Several problems exist with the manner in which Hardigree and Anderson apply the formula they give for determining sample size. First, it assumes an infinite population size. Second, the numbers given in their comment are based on the standard deviation of average returns over time. The appropriate standard deviation would be the standard deviation of returns across insurers. For diversified insurers in our sample, the standard deviation in 1987 was 1.39. Utilizing the formula cited by Hardigree and Anderson, the necessary sample size would be eight insurers. However, using the standard deviation for 1985 would yield a necessary sample size of 56. These differences result because the sample standard deviations are unstable over time. The same methodology used by Hardigree and Anderson to calculate sample sizes of 95 diversified insurers and 100 property-liability insurers would have yielded a required sample size of 11 life insurers, which is, indeed, the number in our sample. Not surprisingly, they omit this information from their comment. The point is that the statistical formula cited by Hardigree and Anderson for determining appropriate sample size requires that the researcher exercise a significant amount of judgment. We certainly would have preferred to have a larger sample of insurers but were not able to since the size of the population is uncertain, the standard deviation is unknown and apparently unstable, and the degree of error is open to debate.

Recent Support

Interestingly, a recent study by Comment and Jarrell (1991) yielded results that lend support to the empirical evidence reported in our article. They consider the effect that corporate focus, the reverse of diversification, has had on stock returns for general corporations. According to their statistical analysis, over the period 1978 through 1988 increases in corporate focus had relatively large positive influences on stock returns. They further conclude that "the pursuit of corporate risk reduction through diversification has been motivated more by the interests of 'stakeholders' than by the interests of owners."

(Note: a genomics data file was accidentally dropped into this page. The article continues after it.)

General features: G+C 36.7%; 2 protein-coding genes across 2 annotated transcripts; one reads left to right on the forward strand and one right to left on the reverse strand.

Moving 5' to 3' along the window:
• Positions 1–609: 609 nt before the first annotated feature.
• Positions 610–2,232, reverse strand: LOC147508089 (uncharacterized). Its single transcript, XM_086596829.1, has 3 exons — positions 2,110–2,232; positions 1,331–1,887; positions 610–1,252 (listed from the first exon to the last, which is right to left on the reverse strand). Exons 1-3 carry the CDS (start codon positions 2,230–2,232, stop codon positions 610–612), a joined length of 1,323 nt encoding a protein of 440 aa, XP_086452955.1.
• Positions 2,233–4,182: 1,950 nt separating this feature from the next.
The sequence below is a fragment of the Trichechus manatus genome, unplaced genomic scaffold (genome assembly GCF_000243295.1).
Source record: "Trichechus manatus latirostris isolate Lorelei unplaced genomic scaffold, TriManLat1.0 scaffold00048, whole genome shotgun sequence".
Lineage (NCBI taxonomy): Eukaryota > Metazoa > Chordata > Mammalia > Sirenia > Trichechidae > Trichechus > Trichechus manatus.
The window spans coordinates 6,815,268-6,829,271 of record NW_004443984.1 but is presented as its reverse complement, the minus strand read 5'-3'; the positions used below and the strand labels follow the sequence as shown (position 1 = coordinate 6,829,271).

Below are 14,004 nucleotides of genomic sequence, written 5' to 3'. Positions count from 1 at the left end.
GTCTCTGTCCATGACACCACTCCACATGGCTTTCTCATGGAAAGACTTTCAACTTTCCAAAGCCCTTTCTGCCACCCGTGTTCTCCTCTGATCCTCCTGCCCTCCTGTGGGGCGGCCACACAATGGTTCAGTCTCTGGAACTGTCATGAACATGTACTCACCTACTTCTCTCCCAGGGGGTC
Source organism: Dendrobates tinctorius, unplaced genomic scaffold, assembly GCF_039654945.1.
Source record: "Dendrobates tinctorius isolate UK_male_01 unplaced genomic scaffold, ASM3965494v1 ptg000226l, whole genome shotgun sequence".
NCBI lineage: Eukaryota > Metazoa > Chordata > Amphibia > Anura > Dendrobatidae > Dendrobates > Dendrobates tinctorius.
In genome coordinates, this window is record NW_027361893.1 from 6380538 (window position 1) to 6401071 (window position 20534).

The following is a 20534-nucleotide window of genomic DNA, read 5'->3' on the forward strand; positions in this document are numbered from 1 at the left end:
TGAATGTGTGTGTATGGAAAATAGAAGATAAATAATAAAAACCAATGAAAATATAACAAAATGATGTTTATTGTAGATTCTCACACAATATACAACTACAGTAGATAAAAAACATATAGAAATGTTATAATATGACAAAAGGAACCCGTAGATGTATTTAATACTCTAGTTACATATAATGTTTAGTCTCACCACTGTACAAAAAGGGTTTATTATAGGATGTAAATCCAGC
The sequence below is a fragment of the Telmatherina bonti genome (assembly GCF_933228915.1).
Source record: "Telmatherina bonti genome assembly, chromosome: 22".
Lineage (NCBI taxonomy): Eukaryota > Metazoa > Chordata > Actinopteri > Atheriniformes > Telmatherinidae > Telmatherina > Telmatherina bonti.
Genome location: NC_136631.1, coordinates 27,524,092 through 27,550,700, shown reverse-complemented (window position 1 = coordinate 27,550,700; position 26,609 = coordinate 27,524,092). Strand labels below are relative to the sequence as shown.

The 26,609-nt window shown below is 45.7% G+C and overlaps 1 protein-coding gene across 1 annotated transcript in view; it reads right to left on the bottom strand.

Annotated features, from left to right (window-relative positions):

Consistent with the findings of Comment and Jarrell, we found that the advantage of corporate focus over diversification for insurers is greater in the period 1979 through 1987. These results suggest a need for further research to assess the relative advantages of corporate focus versus diversification. We believe this is a fertile area for future research.


Comment, Robert and Gregg A. Jarrell, 1991, Corporate Focus and Stock Returns, Working Paper, Simon School of Business, University of Rochester, Rochester, New York.

Hoyt, Robert E. and James S. Trieschmann, 1991, Risk/Return Relationships for Life-Health, Property-Liability, and Diversified Insurers, Journal of Risk and Insurance, 58: 322-330.

Insurance Services Office, 1987, Insurer Profitability: A Long-Term Perspective: U.S. Property/Casualty Insurance Compared with Other Industries, 1970-1986, ISO Insurance Issues Series, ISO, New York.

Robert E. Hoyt is Assistant Professor in the Faculty of Risk Management and Insurance at the University of Georgia. James S. Trieschmann is Dudley L. Moore, Jr., Professor of Insurance and Associate Dean at the University of Georgia.
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Title Annotation:response to article by Donald W. Hardigree and Ronald F. Anderson in this issue, p. 682
Author:Hoyt, Robert E.; Trieschmann, James S.
Publication:Journal of Risk and Insurance
Date:Dec 1, 1992